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Merck execs protected in case of takeover

Merck & Co. Inc. has adopted a severance benefits plan aimed at protecting key managers in the event the company is taken over — a growing possibility since the withdrawal of arthritis drug Vioxx sent shares tumbling.
/ Source: Reuters

Merck & Co. Inc. has adopted a severance benefits plan aimed at protecting key managers in the event the company is taken over — a growing possibility since the withdrawal of arthritis drug Vioxx sent shares tumbling.

Merck said in a regulatory filing that under certain circumstances the company's management committee and other vice president-level managers, or about 230 people, would receive a package including cash, health benefits, possible retirement benefits and help with financial planning.

On Sept. 30 Merck withdrew Vioxx from the market after a study showed it doubled the risk of heart attack and stroke. The move sent its shares plunging and erased more than $25 billion from its market value.

"Merck's plan signifies the company's valuation has fallen so low that another company could try to acquire it, and that Merck's management is vulnerable," said Deutsche Bank analyst Barbara Ryan.

"Merck formerly was a company whose size made it more likely to be an acquirer rather than to be acquired, but the reverse is now true," Ryan said.

The company said the package would kick in if Merck were subject to a change in control, defined as: an acquisition of more than 20 percent of the company; the current board ceasing to constitute a majority of the new board; liquidation; or a merger, consolidation or reorganization.

Exceptions would apply if shareholders of Merck held at least 60 percent of the securities of the successor company prior to its merger with Merck, or if members of the board, before the transaction, constituted a majority of the board of the successor company.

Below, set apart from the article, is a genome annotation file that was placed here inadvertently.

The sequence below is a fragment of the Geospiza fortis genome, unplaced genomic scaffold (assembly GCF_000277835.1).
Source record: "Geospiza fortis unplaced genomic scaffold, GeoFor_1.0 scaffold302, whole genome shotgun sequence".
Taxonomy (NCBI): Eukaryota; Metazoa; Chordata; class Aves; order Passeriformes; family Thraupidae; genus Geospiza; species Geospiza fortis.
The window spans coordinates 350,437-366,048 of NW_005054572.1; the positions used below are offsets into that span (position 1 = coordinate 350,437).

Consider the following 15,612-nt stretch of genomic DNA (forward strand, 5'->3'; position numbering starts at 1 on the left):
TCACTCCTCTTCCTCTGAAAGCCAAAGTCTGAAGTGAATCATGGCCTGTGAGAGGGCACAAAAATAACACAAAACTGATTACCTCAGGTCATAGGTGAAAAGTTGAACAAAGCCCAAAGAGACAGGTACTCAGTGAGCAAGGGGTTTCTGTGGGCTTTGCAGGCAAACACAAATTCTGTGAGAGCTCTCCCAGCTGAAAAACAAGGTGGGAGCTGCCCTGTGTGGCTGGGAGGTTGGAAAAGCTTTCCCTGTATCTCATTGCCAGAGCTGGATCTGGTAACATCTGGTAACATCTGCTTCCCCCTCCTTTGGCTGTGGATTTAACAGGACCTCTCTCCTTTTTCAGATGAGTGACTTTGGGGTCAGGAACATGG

Merck's embattled chief executive, Raymond Gilmartin, has consistently said he is not interested in a merger.

Participants in the plan must sign a release of claims against the company, and a commitment not to solicit company employees for two years following the change in control.

Ryan said the plan, by guaranteeing pay and benefits to senior managers, could discourage them "in the short run" from jumping to rival drugmakers.

But she said morale at the company and the mood of shareholders will continue to be sorely tested because Merck's earnings will likely decline through 2007, in part due to the slated loss of U.S. patent protection in 2006 on its Zocor cholesterol fighter.

Ryan said the two companies most likely to make a bid for Merck, were a bid to emerge, are London-based drugmaker GlaxoSmithKline Plc and Novartis AG of Switzerland.

She said Glaxo wants to grow into a company closer to the size of New York-based Pfizer, the world's largest drugmaker, and that Glaxo would also bolster its line of heart drugs by acquiring Merck.

Ryan said Novartis would greatly expand its U.S. sales force, a longstanding aim, if it were to buy Merck.